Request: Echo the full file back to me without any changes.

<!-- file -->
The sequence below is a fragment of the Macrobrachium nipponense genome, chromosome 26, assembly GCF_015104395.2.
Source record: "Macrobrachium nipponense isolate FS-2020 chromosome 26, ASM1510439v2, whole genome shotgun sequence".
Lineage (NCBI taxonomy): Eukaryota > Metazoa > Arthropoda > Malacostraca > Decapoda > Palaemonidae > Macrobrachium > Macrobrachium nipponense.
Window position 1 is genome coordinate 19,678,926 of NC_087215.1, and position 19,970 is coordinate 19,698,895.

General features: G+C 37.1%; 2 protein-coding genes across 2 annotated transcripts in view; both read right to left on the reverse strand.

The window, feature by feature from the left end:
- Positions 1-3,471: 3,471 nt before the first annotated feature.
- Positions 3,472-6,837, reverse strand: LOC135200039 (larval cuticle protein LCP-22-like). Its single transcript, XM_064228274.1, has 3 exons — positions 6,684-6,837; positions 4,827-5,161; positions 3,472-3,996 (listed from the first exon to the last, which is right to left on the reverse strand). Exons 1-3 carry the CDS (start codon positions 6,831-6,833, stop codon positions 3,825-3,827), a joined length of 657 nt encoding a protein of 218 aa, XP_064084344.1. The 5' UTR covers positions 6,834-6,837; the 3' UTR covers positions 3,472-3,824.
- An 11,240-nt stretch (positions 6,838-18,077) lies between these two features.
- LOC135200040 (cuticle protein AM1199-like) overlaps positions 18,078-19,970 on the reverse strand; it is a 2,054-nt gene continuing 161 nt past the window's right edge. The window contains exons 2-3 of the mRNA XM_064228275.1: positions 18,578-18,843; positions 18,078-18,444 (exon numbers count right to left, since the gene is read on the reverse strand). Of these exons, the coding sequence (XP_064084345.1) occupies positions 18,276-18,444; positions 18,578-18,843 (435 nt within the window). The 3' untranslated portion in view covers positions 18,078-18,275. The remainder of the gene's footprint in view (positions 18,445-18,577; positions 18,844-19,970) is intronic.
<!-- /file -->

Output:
The sequence below is a fragment of the Macrobrachium nipponense genome, chromosome 26, assembly GCF_015104395.2.
Source record: "Macrobrachium nipponense isolate FS-2020 chromosome 26, ASM1510439v2, whole genome shotgun sequence".
Lineage (NCBI taxonomy): Eukaryota > Metazoa > Arthropoda > Malacostraca > Decapoda > Palaemonidae > Macrobrachium > Macrobrachium nipponense.
Window position 1 is genome coordinate 19,678,926 of NC_087215.1, and position 19,970 is coordinate 19,698,895.

General features: G+C 37.1%; 2 protein-coding genes across 2 annotated transcripts in view; both read right to left on the reverse strand.

The window, feature by feature from the left end:
- Positions 1-3,471: 3,471 nt before the first annotated feature.
- Positions 3,472-6,837, reverse strand: LOC135200039 (larval cuticle protein LCP-22-like). Its single transcript, XM_064228274.1, has 3 exons — positions 6,684-6,837; positions 4,827-5,161; positions 3,472-3,996 (listed from the first exon to the last, which is right to left on the reverse strand). Exons 1-3 carry the CDS (start codon positions 6,831-6,833, stop codon positions 3,825-3,827), a joined length of 657 nt encoding a protein of 218 aa, XP_064084344.1. The 5' UTR covers positions 6,834-6,837; the 3' UTR covers positions 3,472-3,824.
- An 11,240-nt stretch (positions 6,838-18,077) lies between these two features.
- LOC135200040 (cuticle protein AM1199-like) overlaps positions 18,078-19,970 on the reverse strand; it is a 2,054-nt gene continuing 161 nt past the window's right edge. The window contains exons 2-3 of the mRNA XM_064228275.1: positions 18,578-18,843; positions 18,078-18,444 (exon numbers count right to left, since the gene is read on the reverse strand). Of these exons, the coding sequence (XP_064084345.1) occupies positions 18,276-18,444; positions 18,578-18,843 (435 nt within the window). The 3' untranslated portion in view covers positions 18,078-18,275. The remainder of the gene's footprint in view (positions 18,445-18,577; positions 18,844-19,970) is intronic.